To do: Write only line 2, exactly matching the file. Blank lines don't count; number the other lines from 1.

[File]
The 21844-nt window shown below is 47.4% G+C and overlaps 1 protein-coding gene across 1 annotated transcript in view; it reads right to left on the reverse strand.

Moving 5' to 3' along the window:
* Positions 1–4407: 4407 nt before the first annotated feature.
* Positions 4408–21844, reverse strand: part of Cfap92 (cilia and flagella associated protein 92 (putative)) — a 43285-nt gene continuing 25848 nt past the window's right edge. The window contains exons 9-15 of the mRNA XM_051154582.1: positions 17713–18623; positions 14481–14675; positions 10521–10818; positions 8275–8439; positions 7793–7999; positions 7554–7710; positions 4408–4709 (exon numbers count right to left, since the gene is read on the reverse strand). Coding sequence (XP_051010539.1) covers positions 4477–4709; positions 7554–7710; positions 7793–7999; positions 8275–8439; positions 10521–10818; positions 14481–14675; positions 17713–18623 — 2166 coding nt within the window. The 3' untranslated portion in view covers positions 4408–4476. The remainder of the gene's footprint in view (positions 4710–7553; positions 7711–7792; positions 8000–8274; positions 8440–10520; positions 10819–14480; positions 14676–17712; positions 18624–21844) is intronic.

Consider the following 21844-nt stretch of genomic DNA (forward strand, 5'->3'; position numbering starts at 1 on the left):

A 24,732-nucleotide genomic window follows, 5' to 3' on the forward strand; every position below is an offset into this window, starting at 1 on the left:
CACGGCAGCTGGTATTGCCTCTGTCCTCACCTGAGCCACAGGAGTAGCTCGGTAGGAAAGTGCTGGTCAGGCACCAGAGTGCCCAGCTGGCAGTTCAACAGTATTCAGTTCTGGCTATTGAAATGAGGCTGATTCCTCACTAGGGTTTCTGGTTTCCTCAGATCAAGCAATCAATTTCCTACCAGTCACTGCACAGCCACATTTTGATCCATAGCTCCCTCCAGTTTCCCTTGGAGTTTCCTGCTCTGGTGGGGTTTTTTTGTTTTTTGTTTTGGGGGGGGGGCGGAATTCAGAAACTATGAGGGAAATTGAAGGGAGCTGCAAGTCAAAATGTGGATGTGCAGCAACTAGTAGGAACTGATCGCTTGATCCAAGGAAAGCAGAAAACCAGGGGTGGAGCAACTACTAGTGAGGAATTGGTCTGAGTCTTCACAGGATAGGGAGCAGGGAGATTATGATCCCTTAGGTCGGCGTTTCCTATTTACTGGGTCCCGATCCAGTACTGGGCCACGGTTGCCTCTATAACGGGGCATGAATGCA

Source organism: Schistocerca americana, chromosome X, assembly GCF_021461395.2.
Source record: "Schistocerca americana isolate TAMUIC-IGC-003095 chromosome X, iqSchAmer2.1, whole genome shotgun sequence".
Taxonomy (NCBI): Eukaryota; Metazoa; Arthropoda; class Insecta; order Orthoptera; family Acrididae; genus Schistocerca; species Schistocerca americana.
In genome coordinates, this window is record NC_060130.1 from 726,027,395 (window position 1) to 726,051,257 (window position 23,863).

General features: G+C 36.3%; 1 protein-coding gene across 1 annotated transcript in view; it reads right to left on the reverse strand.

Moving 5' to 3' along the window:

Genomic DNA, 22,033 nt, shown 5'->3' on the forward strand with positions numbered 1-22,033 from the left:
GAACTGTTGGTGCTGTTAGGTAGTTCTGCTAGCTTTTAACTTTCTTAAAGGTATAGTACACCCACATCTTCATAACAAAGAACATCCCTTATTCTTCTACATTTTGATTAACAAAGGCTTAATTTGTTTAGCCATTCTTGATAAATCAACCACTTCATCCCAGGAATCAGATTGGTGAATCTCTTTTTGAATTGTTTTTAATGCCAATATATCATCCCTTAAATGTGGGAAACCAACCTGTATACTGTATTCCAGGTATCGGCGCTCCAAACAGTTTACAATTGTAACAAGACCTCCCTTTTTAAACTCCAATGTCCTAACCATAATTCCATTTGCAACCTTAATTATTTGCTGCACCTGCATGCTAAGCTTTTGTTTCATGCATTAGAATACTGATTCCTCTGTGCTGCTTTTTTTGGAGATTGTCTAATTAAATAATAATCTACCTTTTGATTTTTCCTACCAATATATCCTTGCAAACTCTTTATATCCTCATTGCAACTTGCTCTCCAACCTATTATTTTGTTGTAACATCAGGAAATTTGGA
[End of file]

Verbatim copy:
Moving 5' to 3' along the window: